I still remember that bicycle. It was shiny and royal blue, and it had stood in Alfie Cadogan’s shop window for a couple of months. I must have been about ten or eleven at the time and it was approaching Christmas.
I mentioned it in an off-handed way to my mother. Funny how back in those days you never thought of bringing up life and death matters with your father. Anyway, I knew things were tight and didn’t hold much hope; still, you never knew.
Things were tight in Wexford. There wasn’t a person I knew who didn’t have close relatives in London or Birmingham. In fact, a number of my friends’ fathers worked the year round “over in the smoke,” and only made it home for the week at Christmas and the summer fortnight.
My own father was a merchant marine and gone a lot too – four or five months down the coast of South America – then home for a two months break.
But to my mother’s delight he had been back for three years working with his father, a well to do cattle dealer. And still things were tight.
The two men were alike in many ways and for the most part got on reasonably well; but when they clashed neither would back down. To add fuel to the fire, my father, “had an independent turn of mind.” After his years of independence at sea, he hated being beholden to anyone.
My grandmother was the opposite of both men – she was very outgoing and given to sentimentality, and I could sense the tension by the worried look on her face. Apparently my father had lost a good deal of money on a recent cattle deal and that did not sit well with my grandfather.
Still, at that age it’s easy enough blot out the problems of your elders; besides, I wanted that bike so badly. I haunted Cadogan’s to make sure no one else had bought it.
Christmas Eve arrived and the town was sparkling. But not me - we only received one present each back then and I knew that bike cost far too much. Still, I was as usual gazing in the window listening to a song by Elvis. Oddly enough, bicycle shops sold records back then, and Elvis never sounded better than through Cadogan’s tinny speaker.
I was surprised at the firm grip on my shoulder, more so that it was my father – men were not touchy-feely in that era.
“That’s the bike you’re keen on,” he muttered nonchalantly, never a man for many words.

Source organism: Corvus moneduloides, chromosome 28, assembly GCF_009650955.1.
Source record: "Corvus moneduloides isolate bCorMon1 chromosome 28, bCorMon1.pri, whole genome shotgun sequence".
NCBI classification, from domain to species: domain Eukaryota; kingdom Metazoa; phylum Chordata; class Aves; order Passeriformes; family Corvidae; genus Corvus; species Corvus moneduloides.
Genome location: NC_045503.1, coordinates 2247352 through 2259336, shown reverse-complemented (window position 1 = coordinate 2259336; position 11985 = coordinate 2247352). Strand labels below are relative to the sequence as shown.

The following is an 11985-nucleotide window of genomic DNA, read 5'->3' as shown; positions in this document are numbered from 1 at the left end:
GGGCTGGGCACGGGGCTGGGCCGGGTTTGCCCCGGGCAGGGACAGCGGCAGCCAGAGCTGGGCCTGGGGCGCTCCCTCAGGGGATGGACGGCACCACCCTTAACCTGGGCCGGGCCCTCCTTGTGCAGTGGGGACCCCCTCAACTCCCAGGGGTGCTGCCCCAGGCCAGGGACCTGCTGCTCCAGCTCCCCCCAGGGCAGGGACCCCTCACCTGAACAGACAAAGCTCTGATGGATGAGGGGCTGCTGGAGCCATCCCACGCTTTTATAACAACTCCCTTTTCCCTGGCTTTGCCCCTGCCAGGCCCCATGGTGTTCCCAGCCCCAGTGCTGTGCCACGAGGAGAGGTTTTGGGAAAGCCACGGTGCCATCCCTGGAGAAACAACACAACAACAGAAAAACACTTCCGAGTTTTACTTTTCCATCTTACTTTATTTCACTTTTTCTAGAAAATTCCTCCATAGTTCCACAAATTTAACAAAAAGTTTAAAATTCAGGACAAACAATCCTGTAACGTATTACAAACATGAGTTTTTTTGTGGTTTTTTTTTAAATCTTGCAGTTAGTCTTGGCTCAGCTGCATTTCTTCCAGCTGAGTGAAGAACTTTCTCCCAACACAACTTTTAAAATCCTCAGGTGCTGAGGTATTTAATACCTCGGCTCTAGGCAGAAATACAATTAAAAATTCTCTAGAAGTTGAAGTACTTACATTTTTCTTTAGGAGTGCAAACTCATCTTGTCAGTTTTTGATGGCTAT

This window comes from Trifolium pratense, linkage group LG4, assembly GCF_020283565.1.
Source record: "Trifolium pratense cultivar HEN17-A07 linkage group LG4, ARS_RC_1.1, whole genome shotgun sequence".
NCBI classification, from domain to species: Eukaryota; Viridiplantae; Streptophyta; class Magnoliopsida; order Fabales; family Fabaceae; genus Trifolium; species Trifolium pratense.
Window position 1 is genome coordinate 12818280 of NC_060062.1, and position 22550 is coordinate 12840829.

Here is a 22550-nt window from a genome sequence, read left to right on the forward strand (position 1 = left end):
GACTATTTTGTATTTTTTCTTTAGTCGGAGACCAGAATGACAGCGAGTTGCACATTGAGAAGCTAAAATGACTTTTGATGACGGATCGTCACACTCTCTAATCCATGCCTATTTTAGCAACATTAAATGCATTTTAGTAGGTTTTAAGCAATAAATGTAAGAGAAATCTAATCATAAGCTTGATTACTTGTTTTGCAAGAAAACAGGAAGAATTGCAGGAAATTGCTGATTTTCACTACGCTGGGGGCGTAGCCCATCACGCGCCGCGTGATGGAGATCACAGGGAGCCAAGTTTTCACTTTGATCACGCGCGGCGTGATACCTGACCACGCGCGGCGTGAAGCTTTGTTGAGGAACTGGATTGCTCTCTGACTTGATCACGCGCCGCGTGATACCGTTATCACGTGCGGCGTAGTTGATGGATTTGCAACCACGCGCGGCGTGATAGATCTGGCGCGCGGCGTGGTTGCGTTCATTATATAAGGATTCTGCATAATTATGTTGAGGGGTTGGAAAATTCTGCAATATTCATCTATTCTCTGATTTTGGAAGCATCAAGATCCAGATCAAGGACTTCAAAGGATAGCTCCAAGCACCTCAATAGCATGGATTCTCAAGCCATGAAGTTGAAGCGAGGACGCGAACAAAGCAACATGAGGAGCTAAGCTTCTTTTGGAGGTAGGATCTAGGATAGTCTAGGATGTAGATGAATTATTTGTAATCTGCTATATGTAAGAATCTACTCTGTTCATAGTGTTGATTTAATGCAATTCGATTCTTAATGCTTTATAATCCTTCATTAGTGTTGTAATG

“Yeah, but it’s real dear,” I answered resignedly.
“Me and Alfie went to school together.” He shrugged and strolled into the shop.
On Christmas morning I nearly died and went to heaven when I found the bike in the hallway. My mother seemed concerned but my father shushed her, “I got it for a song. Told Alfie I’d throw him a couple of quid the next time I back a winner.”
I must have ridden that bike up and down the street a hundred times, preening and standing up on the pedals as I rang the bell.
A couple of days later the row exploded. It seemed to come from nowhere. My father mentioned to my grandfather that he needed an advance. The old man had even taken out his wallet but then he murmured that my father “had no head for money” and did he think it grew on trees?
It was all over in a flash, with my father slamming the door and roaring back that my grandfather knew exactly where he could stuff his big bloody farm.
Then my grandmother was holding me tight as we watched my father back up his car with a screech of brakes and accelerate down the gravelly avenue.
When he came back from sea six months later both men acted as if nothing had happened. However, in the end, my grandfather left the farm to another son and every square inch of its lovely hundred acres is now smothered beneath a vast housing estate.
They’re all gone now but whenever I go back I drive, or even walk, miles rather than pass by the memory of rich green grass and grazing cattle.
And I never fail to think of that royal blue bike and the song Elvis was singing the Christmas Eve my father bought it for me.